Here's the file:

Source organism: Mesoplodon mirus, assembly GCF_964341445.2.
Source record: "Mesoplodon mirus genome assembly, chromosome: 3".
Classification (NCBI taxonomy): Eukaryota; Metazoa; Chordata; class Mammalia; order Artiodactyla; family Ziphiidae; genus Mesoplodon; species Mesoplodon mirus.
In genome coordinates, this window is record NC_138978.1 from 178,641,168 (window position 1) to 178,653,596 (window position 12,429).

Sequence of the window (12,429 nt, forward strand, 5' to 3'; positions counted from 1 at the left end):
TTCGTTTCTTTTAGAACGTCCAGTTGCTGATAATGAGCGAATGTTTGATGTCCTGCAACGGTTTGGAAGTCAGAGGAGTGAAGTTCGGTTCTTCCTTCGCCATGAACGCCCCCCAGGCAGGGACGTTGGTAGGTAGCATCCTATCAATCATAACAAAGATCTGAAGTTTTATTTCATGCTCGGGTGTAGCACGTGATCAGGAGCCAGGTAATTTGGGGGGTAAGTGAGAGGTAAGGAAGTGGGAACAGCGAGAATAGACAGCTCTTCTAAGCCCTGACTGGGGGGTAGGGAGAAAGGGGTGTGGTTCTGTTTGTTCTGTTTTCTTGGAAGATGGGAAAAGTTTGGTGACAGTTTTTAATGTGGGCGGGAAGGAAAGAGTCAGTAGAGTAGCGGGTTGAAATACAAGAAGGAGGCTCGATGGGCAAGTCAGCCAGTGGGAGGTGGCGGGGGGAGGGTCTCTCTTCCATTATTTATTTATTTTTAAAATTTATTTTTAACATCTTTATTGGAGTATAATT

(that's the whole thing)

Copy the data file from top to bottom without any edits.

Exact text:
Source organism: Mesoplodon mirus, assembly GCF_964341445.2.
Source record: "Mesoplodon mirus genome assembly, chromosome: 3".
Classification (NCBI taxonomy): Eukaryota; Metazoa; Chordata; class Mammalia; order Artiodactyla; family Ziphiidae; genus Mesoplodon; species Mesoplodon mirus.
In genome coordinates, this window is record NC_138978.1 from 178,641,168 (window position 1) to 178,653,596 (window position 12,429).

Sequence of the window (12,429 nt, forward strand, 5' to 3'; positions counted from 1 at the left end):
TTCGTTTCTTTTAGAACGTCCAGTTGCTGATAATGAGCGAATGTTTGATGTCCTGCAACGGTTTGGAAGTCAGAGGAGTGAAGTTCGGTTCTTCCTTCGCCATGAACGCCCCCCAGGCAGGGACGTTGGTAGGTAGCATCCTATCAATCATAACAAAGATCTGAAGTTTTATTTCATGCTCGGGTGTAGCACGTGATCAGGAGCCAGGTAATTTGGGGGGTAAGTGAGAGGTAAGGAAGTGGGAACAGCGAGAATAGACAGCTCTTCTAAGCCCTGACTGGGGGGTAGGGAGAAAGGGGTGTGGTTCTGTTTGTTCTGTTTTCTTGGAAGATGGGAAAAGTTTGGTGACAGTTTTTAATGTGGGCGGGAAGGAAAGAGTCAGTAGAGTAGCGGGTTGAAATACAAGAAGGAGGCTCGATGGGCAAGTCAGCCAGTGGGAGGTGGCGGGGGGAGGGTCTCTCTTCCATTATTTATTTATTTTTAAAATTTATTTTTAACATCTTTATTGGAGTATAATT